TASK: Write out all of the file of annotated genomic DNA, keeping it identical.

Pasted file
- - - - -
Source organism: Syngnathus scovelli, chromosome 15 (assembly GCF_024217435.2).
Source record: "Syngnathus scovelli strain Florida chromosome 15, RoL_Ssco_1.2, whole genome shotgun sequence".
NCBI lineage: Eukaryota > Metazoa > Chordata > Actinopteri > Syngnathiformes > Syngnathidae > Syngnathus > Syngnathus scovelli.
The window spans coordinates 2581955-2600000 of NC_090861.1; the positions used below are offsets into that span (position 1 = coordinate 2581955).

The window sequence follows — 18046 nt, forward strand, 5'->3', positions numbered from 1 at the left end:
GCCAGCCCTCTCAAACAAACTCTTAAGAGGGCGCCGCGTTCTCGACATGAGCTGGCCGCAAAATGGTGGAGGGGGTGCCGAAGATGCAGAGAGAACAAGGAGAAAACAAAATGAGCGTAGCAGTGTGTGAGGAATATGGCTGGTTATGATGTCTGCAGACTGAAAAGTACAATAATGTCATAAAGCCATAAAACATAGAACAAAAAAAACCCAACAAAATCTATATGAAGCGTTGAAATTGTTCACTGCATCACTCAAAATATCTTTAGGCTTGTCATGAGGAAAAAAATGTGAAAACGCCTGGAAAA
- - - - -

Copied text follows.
Source organism: Syngnathus scovelli, chromosome 15 (assembly GCF_024217435.2).
Source record: "Syngnathus scovelli strain Florida chromosome 15, RoL_Ssco_1.2, whole genome shotgun sequence".
NCBI lineage: Eukaryota > Metazoa > Chordata > Actinopteri > Syngnathiformes > Syngnathidae > Syngnathus > Syngnathus scovelli.
The window spans coordinates 2581955-2600000 of NC_090861.1; the positions used below are offsets into that span (position 1 = coordinate 2581955).

The window sequence follows — 18046 nt, forward strand, 5'->3', positions numbered from 1 at the left end:
GCCAGCCCTCTCAAACAAACTCTTAAGAGGGCGCCGCGTTCTCGACATGAGCTGGCCGCAAAATGGTGGAGGGGGTGCCGAAGATGCAGAGAGAACAAGGAGAAAACAAAATGAGCGTAGCAGTGTGTGAGGAATATGGCTGGTTATGATGTCTGCAGACTGAAAAGTACAATAATGTCATAAAGCCATAAAACATAGAACAAAAAAAACCCAACAAAATCTATATGAAGCGTTGAAATTGTTCACTGCATCACTCAAAATATCTTTAGGCTTGTCATGAGGAAAAAAATGTGAAAACGCCTGGAAAA